Blood-soaked and beautiful, Alban Berg’s Lulu may rank among the greatest and most disturbing operas of the 20th century. This fall’s new production of Lulu at the New York Metropolitan Opera—its first reprisal of the work in its entirety since the 1980 premiere—gives us an extraordinary chance to hear and see this challenging work of midcentury modernism in all its terrifying glory, with the gifted soprano Marlis Petersen in the title role, and set designs by the South African artist William Kentridge, whose haunted drawings and films distinguish him as one of the most original artists of our time. In a throwaway age of digitalized superheroes and corporate pop, it’s hard to imagine circumstances that better reveal the explosive powers still manifest in modern art.
Theodor Adorno, the Frankfurt School philosopher who studied composition with Berg in the 1920s, gave the opera a backhanded compliment when he described it as “one of those works that reveals the extent of its quality the longer and more deeply one immerses oneself in it.” Lulu the opera is like the heroine herself—enigmatic, alluring, and troubled by the past. It was one of Berg’s final works; he interrupted its composition to write the lush and neo-Romantic Violin Concerto, a piece that has endured across the decades as the most approachable work in his oeuvre. The opera was left unfinished when Berg died in 1935; the short score was done, but the orchestration was complete for only the first 268 bars of the harrowing third act. Even for the Zurich premiere in 1937, it remained in this imperfect state, and due to a legal dispute with his widow, for many years audiences heard just the first and second acts, leaving them to puzzle over fragmentary bits from the work’s conclusion that were performed piecemeal on the stage. James Levine conducted the opera in its incomplete form at the Met back in 1977. The fully finished version, with the third act orchestrated by the Austrian composer Friedrich Cerha, premiered in Paris only in 1979, and the Met reprised the full version a year later.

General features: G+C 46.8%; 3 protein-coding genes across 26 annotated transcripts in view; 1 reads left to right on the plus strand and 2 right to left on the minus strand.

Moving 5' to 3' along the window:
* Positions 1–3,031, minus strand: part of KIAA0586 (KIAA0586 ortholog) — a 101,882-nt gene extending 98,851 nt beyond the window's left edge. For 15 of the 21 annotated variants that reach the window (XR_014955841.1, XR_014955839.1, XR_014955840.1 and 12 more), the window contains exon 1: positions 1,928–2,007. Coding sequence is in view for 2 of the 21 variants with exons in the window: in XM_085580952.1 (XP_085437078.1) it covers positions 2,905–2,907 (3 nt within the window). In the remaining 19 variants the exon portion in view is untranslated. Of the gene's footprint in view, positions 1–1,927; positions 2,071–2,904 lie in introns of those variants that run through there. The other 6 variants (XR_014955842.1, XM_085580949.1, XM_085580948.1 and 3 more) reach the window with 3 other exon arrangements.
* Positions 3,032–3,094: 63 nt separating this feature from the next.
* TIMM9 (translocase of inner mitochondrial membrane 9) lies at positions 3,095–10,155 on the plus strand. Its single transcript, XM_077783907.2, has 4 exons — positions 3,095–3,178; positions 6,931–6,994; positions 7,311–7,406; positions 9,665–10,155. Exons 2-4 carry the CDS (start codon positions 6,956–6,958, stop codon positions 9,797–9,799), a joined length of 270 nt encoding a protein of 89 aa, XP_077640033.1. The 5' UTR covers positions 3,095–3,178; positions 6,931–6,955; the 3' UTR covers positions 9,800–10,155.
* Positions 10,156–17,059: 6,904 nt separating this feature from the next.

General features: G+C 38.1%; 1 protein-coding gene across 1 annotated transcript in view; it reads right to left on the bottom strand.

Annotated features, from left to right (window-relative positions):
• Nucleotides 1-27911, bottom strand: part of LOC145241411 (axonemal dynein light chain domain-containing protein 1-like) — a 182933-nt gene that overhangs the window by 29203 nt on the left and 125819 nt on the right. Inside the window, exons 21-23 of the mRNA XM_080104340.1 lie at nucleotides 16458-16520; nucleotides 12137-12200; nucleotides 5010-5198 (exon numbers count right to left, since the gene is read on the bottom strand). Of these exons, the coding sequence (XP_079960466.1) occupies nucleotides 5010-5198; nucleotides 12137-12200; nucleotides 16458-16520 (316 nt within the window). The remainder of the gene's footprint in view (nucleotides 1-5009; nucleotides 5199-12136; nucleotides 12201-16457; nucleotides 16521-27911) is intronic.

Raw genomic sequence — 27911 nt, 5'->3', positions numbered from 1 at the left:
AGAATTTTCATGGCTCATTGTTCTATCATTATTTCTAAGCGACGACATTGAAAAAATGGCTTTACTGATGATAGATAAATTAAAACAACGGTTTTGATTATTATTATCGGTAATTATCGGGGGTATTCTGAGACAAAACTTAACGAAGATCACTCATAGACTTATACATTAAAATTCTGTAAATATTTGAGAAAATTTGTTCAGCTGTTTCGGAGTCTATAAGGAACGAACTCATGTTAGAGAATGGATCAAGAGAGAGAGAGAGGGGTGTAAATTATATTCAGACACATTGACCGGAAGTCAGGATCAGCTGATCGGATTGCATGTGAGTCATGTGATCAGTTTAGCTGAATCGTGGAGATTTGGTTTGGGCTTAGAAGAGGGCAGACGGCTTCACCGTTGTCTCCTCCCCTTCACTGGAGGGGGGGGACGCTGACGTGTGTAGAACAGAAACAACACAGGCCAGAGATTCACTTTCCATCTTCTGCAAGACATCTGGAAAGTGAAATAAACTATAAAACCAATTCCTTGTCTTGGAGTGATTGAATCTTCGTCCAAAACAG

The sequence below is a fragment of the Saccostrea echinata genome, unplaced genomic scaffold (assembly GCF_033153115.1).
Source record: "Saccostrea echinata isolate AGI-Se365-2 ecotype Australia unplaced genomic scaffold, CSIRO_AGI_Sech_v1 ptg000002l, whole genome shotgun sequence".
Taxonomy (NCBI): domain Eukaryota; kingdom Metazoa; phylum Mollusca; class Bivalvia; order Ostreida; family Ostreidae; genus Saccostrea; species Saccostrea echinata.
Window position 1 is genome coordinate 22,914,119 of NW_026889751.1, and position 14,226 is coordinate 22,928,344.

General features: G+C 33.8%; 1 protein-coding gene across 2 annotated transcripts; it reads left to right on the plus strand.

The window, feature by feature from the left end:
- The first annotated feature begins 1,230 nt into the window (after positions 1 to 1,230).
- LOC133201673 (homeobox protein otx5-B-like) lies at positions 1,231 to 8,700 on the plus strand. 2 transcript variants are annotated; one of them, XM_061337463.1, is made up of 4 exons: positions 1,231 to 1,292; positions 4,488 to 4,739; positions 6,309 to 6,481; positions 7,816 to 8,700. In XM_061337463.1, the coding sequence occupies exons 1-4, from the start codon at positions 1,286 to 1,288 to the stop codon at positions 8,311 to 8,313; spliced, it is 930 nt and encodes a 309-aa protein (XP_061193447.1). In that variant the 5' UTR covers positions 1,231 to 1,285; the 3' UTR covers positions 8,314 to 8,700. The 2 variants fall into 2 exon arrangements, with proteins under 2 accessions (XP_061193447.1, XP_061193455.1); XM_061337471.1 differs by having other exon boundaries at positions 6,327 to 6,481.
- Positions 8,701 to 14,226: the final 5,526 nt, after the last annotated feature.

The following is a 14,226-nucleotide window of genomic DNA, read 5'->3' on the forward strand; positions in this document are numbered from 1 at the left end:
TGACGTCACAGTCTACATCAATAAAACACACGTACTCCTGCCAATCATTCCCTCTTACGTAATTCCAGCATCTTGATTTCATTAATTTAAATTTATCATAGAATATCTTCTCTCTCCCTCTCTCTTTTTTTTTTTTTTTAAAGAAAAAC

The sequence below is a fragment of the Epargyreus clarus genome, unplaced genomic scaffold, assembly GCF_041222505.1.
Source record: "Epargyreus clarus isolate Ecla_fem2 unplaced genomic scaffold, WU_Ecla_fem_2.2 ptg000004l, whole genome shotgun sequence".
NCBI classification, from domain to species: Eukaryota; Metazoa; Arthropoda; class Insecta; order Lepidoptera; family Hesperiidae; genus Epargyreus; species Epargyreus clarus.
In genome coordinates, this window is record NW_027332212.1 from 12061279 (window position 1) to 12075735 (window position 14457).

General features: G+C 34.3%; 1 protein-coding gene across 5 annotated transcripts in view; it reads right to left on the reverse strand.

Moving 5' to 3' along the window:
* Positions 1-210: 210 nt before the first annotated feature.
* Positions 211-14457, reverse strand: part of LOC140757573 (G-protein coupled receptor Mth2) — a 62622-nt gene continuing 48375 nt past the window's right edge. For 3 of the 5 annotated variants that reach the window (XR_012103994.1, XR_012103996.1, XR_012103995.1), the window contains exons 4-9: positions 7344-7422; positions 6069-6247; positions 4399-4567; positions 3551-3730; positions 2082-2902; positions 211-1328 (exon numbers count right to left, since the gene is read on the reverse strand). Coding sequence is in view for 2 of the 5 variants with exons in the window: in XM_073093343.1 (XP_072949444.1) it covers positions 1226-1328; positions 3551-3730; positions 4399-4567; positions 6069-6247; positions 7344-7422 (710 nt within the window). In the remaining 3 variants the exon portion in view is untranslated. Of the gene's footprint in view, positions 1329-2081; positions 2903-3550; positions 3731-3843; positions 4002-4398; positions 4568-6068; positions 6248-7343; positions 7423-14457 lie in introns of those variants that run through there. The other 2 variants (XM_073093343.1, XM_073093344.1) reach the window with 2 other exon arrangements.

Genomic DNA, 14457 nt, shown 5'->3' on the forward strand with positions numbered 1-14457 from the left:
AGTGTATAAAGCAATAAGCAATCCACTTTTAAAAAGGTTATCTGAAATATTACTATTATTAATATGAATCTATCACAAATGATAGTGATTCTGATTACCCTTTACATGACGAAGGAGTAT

The opera’s style presents formidable challenges for the ears. Lulu stands among the very first 12-tone or “dodecaphonic” operas of the 20th century, composed according to the principles introduced in the early ’20s by Arnold Schoenberg, Berg’s teacher and the titular head of the so-called Second Vienna School. (Preceding Lulu by several years were two 12-tone operas that Schoenberg himself had composed: the comedic Von heute auf morgen in 1929, and the biblically themed Moses und Aron in 1932.) Even today, the early monuments of 12-tone composition can split concert-hall audiences into warring camps, pitting a smaller faction of hard-core modernists against the reluctant many who, try as they will, just can’t warm to the sounds of the Viennese avant-garde. Just this side of the divide are the Expressionist works from Schoenberg’s earlier period of “free” atonality, such the Second String Quartet (1908), in which each movement creeps closer to the edge of complete atonality until a final breakthrough in the last movement, as announced by a soprano singing the line from a Stefan George poem: “I feel the air of another planet.” Berg’s compositions can likewise be divided into early and late; it remains a commonplace view that Wozzeck, the first of his two operas, is the more accessible and thematically unified work.